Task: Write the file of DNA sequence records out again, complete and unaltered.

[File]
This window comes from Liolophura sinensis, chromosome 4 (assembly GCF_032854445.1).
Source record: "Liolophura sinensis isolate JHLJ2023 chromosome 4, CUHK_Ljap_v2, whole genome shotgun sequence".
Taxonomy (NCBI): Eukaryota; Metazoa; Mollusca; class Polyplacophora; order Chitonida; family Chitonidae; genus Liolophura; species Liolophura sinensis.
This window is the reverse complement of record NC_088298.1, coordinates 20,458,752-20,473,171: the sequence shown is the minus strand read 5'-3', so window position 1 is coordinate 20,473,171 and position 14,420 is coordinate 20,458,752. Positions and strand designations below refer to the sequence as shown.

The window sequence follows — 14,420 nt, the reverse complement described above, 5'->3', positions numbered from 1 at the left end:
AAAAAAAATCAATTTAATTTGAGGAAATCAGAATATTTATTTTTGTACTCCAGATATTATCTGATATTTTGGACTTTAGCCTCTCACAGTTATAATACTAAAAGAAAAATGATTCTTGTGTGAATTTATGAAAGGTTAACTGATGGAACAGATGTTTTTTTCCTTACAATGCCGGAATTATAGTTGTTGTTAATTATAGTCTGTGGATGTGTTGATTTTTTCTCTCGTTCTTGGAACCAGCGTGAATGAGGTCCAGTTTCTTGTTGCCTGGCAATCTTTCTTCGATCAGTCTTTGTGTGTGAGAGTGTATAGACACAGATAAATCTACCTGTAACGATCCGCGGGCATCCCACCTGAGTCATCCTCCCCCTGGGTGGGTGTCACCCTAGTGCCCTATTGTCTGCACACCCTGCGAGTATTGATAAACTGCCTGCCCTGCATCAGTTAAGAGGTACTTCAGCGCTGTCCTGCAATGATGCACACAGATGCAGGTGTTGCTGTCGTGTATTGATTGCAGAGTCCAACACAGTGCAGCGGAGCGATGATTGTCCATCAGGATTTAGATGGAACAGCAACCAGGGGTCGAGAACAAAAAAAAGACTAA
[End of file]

This window comes from Liolophura sinensis, chromosome 4 (assembly GCF_032854445.1).
Source record: "Liolophura sinensis isolate JHLJ2023 chromosome 4, CUHK_Ljap_v2, whole genome shotgun sequence".
Taxonomy (NCBI): Eukaryota; Metazoa; Mollusca; class Polyplacophora; order Chitonida; family Chitonidae; genus Liolophura; species Liolophura sinensis.
This window is the reverse complement of record NC_088298.1, coordinates 20,458,752-20,473,171: the sequence shown is the minus strand read 5'-3', so window position 1 is coordinate 20,473,171 and position 14,420 is coordinate 20,458,752. Positions and strand designations below refer to the sequence as shown.

The window sequence follows — 14,420 nt, the reverse complement described above, 5'->3', positions numbered from 1 at the left end:
AAAAAAAATCAATTTAATTTGAGGAAATCAGAATATTTATTTTTGTACTCCAGATATTATCTGATATTTTGGACTTTAGCCTCTCACAGTTATAATACTAAAAGAAAAATGATTCTTGTGTGAATTTATGAAAGGTTAACTGATGGAACAGATGTTTTTTTCCTTACAATGCCGGAATTATAGTTGTTGTTAATTATAGTCTGTGGATGTGTTGATTTTTTCTCTCGTTCTTGGAACCAGCGTGAATGAGGTCCAGTTTCTTGTTGCCTGGCAATCTTTCTTCGATCAGTCTTTGTGTGTGAGAGTGTATAGACACAGATAAATCTACCTGTAACGATCCGCGGGCATCCCACCTGAGTCATCCTCCCCCTGGGTGGGTGTCACCCTAGTGCCCTATTGTCTGCACACCCTGCGAGTATTGATAAACTGCCTGCCCTGCATCAGTTAAGAGGTACTTCAGCGCTGTCCTGCAATGATGCACACAGATGCAGGTGTTGCTGTCGTGTATTGATTGCAGAGTCCAACACAGTGCAGCGGAGCGATGATTGTCCATCAGGATTTAGATGGAACAGCAACCAGGGGTCGAGAACAAAAAAAAGACTAA